I don't know what's going on this week but I think it's a hopeful sign of some economic progress ahead.  Seems like everyone I've spoken to is brewing a big plan to expand their business.  Here's how to be successful implementing the next big product or service in your own company:

- Don't gloss over details.

If you are announcing a new product or service, are you doing enough to market and publicize it so your target audience knows?  Are you sure there is a need?  Is your product or service essential or nice to have?  What are the characteristics of the target market?  Do you know where to find buyers and how to reach them? Have you looked closely at the competition to ensure you have a unique offering?  Don't guess and don't listen to the "yes men" in your company or rely solely on what your family and friends think. Do some real market research so you can walk in with your eyes wide open.  You shouldn't get bound up in "analysis paralysis" but you shouldn't gloss over details related to sales, marketing, operations, product development or delivery.  Few things are worse then investing a lot of time and money in a new product only to learn that the market doesn't want it, you can't find people to sell it to or there is some legal or logistical roadblock in the way.

- Understand a realistic price point.

Your product will fail if it costs more than the market is willing to spend.  Rather than discount 90%, set the price correctly the first time.  Big discounts undermine your credibility as a vendor.  Clients don't want to buy from desperate vendors, they want to buy from companies with a reasonable product at an acceptable price.  If you are facing constant downward price pressure, rethink your pricing model, take a look at the competition and ensure you are selling the full value of your capabilities to prospects.  Be ready to have a very honest and forthright conversation with your salespeople if they are struggling.  Too many companies blame sales for not producing when the real issue has something to do with the product or price.

- Make sure your team is on board.

Can you articulate your plan well enough to get everyone rowing the boat in the same direction?  Is everyone participating? I've seen countless failed projects over the years because non-believing team members either subtly or overtly undermine them.  Winning projects take a leap of faith on everyone's part, a willingness to talk honestly about obstacles and a persistence to ensure no critical step skipped and no time wasted.  I can't tell you how many times I've seen management announce a new product or sales model and salespeople explode into the 1000 reasons why it won't work.  Sometimes this is reluctance to change but sometimes the sales team knows things they're not telling you.  Identify and resolve these objections before you go public with the new plan.  I know your company is not run as a democracy but anyone who has watched President Obama try to reform health care can see the value of having the team fully on board.  If you have built a company based on honesty and trust, your team will likely point out potential obstacles that you can address in advance.  My guess is that few of us have competitors who are all that more organized and have better teamwork so this is an area where a wise manager can gain some real competitive advantage.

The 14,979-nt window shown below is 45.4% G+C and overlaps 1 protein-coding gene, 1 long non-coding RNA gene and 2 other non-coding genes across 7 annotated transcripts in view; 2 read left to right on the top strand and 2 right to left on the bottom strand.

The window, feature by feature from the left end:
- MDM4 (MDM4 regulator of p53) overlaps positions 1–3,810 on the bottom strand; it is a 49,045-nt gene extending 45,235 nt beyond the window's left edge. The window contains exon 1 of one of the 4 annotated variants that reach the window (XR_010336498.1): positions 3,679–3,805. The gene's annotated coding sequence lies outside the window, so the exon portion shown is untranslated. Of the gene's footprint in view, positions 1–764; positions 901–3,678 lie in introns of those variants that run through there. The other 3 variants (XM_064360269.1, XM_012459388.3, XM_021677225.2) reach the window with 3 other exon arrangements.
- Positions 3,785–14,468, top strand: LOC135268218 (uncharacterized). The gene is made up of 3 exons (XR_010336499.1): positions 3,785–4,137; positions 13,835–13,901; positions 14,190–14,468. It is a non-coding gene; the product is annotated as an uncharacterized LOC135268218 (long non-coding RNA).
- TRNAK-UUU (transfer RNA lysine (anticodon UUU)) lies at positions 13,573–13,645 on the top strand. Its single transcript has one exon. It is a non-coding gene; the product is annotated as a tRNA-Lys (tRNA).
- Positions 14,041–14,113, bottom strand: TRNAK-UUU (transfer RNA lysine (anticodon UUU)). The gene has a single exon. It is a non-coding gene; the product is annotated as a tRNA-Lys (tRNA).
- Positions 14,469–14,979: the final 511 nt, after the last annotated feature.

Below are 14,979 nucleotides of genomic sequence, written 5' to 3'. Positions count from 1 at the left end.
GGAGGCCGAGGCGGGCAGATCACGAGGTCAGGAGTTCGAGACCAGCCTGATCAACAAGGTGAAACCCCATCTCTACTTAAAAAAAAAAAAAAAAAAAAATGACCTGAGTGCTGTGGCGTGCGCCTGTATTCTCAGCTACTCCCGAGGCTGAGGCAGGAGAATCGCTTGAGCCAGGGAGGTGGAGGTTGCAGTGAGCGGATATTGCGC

- Spend quality time with the real buyers of your product and service.

Are you spending enough time talking to your customers - not asking for favors or lobbing in courtesy calls, but real conversations with your customers about their issues, concerns and dreams for your product or service?  Do you avoid them when they are angry or do you listen, really listen, to what they are saying.  If you want a sustainable business, you have to tell customers the truth and you should strive to ensure everyone on your team does the same, under-promises and over-delivers.   Your goal should be to have clients who will rave about your product and service.

- Have the right team.

This is perhaps the hardest thing for many managers and business owners.  Some companies get hung up on the credentials of the applicants.  Better to find someone really enthusiastic about your market, your product and your customers.  Invest time to teach them the products.  Don't fall into the trap thinking the salesperson doesn't need to understand what they are selling.  Making that mistake puts you at an immediate disadvantage since the first person the customer talks to has little to no credibility.  Walk everyone in your company through product demos.  Have them ask questions as if they were real buyers.  Make sure everyone can explain the product, the value of the product and how it benefits the customer.  Make sure everyone can give an interesting, and brief, demo.  Don't beat your team up for getting it wrong.  Show them the right way to do it and let them practice.  Reward creativity and enthusiasm.

And finally, break big efforts down into smaller pieces and make people accountable for a part they feel comfortable with.  Ensure accountability with tools like BaseCamp (www.basecamphq.com) that track tasks and ownership.  I've found this invaluable for keeping projects moving forward and people accountable for their role.